Do You Have a Secret You’ve Forgotten About?

March 11, 2021

I’ve been thinking about the future.  “Funny,” you may think, “when I’m sure she’s well over 65.”  You’re right but there are days when I wonder how I’ll age.  I feel fortunate that I can do what I’m able, but certainly recognize (although very reluctantly) that there are limitations on my abilities.  So… it only makes me wonder and worry a bit about how the years ahead will go.  It makes me very glad that years ago we made the decision to purchase long-term care insurance.  We’ve kept paying the premiums and purchased the cost of living increase option at the time so the benefits have gone up a bit every year to help with inflation.

I’m wondering how many of you did the same thing years ago, put the policy in the insurance box, and forgot about it.  When these types of policies were first sold years ago, they were primarily sold as “nursing home policies” with benefits only gained when someone went into a skilled nursing facility and Medicare ran out.  Fortunately, the latter policies had broader coverage including care in your own home, a daycare facility, or an assisted living facility.  Benefits ranged from a minimum daily rate to a maximum amount each month and lasted three or more years depending on the use & amount purchased.

Of course, all of these types of policies paid in a different fashion but all depended on if/when a person had difficulties with what the industry calls Activities of Daily Living (ADL).  These are the most basic of daily tasks that we all take for granted until we cannot do them by ourselves anymore.  Feeding ourselves, getting up/down out of a chair, walking independently across the room, bathing/showering & taking care of our own toileting.  The standard criteria to gain LTC insurance benefits is to not be able to do 2-3 of these activities without help.

It doesn’t take much for an older person (myself included) to have something happen, a fall, a stroke, a serious illness to need help with the basic everyday tasks.  It may hinder us from driving the car, going to the doctor’s by myself, walking up/downstairs, getting groceries, etc.

Do you remember what a strange feeling you had when it was time to sign up for Social Security & Medicare?  For me, I kept thinking “I’m surely not that old. Maybe I should wait until I need it.” But firmer heads prevailed and of course, I signed up and have been glad ever since.  If you think you may have purchased long-term care insurance through your work or with an independent insurance agent who contacted you, get that policy out and see what it covers. It was pre-planning at its best.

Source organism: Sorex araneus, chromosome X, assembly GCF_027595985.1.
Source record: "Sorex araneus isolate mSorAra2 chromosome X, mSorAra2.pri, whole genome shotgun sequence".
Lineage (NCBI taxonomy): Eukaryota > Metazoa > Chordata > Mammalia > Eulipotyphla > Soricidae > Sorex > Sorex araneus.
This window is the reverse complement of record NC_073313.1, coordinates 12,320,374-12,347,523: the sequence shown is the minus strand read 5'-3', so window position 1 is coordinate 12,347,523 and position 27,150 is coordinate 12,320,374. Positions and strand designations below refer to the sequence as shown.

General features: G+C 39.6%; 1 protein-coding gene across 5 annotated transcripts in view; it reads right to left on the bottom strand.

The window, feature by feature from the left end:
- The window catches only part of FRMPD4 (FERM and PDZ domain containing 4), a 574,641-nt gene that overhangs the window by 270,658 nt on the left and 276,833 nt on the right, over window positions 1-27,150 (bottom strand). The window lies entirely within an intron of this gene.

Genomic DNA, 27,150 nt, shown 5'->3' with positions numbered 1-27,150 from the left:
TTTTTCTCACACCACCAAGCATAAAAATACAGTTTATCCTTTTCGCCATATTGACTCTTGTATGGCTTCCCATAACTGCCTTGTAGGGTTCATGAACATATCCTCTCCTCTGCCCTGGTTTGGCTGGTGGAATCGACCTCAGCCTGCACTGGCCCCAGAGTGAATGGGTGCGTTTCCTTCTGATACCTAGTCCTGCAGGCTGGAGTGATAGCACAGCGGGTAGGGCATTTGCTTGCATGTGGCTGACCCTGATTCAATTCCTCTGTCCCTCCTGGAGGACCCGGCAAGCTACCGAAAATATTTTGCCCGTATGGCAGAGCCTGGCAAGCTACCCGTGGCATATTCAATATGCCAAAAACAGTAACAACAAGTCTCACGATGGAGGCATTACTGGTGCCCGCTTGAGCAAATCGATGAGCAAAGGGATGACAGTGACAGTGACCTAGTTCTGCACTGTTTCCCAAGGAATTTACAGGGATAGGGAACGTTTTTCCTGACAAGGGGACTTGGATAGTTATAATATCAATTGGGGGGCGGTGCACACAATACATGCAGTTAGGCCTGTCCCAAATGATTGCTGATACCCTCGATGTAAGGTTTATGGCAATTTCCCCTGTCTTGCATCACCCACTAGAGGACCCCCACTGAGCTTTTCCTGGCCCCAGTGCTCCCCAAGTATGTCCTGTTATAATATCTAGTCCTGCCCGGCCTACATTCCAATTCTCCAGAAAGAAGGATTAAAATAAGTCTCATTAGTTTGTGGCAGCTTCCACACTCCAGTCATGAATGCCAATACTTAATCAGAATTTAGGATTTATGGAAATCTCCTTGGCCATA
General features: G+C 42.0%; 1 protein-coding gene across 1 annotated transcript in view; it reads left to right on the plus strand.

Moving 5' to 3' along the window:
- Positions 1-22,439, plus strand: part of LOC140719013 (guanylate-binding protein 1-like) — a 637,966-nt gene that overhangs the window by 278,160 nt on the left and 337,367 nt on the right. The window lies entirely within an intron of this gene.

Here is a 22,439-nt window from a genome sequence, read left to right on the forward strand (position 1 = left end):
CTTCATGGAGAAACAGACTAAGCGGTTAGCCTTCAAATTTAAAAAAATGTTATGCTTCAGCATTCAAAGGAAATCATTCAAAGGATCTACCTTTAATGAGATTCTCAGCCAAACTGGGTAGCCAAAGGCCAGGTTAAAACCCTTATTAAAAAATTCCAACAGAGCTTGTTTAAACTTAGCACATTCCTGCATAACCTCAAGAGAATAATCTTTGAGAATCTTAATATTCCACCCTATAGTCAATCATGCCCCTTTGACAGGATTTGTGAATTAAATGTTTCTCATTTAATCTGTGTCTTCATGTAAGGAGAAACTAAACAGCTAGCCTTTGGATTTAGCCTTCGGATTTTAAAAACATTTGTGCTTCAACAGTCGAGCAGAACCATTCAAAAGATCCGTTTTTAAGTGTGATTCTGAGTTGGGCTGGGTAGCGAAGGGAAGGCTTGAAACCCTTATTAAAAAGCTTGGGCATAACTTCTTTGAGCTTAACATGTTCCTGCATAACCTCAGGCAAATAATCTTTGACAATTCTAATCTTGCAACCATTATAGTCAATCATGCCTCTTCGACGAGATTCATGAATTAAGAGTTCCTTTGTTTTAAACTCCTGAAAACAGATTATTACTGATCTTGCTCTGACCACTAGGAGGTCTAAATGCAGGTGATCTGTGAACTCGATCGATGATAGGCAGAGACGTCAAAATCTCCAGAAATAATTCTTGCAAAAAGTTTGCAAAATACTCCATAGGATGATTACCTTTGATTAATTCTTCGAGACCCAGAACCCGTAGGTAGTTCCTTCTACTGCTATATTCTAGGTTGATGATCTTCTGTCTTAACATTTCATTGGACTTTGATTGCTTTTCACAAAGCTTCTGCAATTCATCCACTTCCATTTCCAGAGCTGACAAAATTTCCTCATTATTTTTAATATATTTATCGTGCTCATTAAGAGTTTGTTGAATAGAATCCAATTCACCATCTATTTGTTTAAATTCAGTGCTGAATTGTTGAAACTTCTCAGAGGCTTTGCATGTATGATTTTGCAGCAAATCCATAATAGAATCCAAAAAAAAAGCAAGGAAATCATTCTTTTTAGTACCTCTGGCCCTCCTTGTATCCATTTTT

You may have paid for the policy with one lump sum so you may not have monthly or quarterly payments.  It’s also very possible that your LTC policy was sold when the insurance company sold all their long-term care policies to another company.  Remember Trans America Insurance Company?  As with some banks folding into others, so too with insurance companies & long term care insurance. If you’ve paid the premiums to somebody, the policy is still good.

If/when you do have a policy put away somewhere, dig it out to see what you purchased.  After all, you did buy this policy because you knew one day it would come in very handy.  Note: Also check your bank statements or pension check to see if premiums are being taken out, to whom, and for how much.

This is a treasure you may be unaware of.  If your adult children are helping with paying bills and keeping finances sorted, tell them about buying a long-term care insurance policy so they can help you look.  You may have an insurance card with a policy number that can be traced.  If the policy has gone missing, you can contact the insurance company and they will send you a copy of your policy.  What will the policy tell you?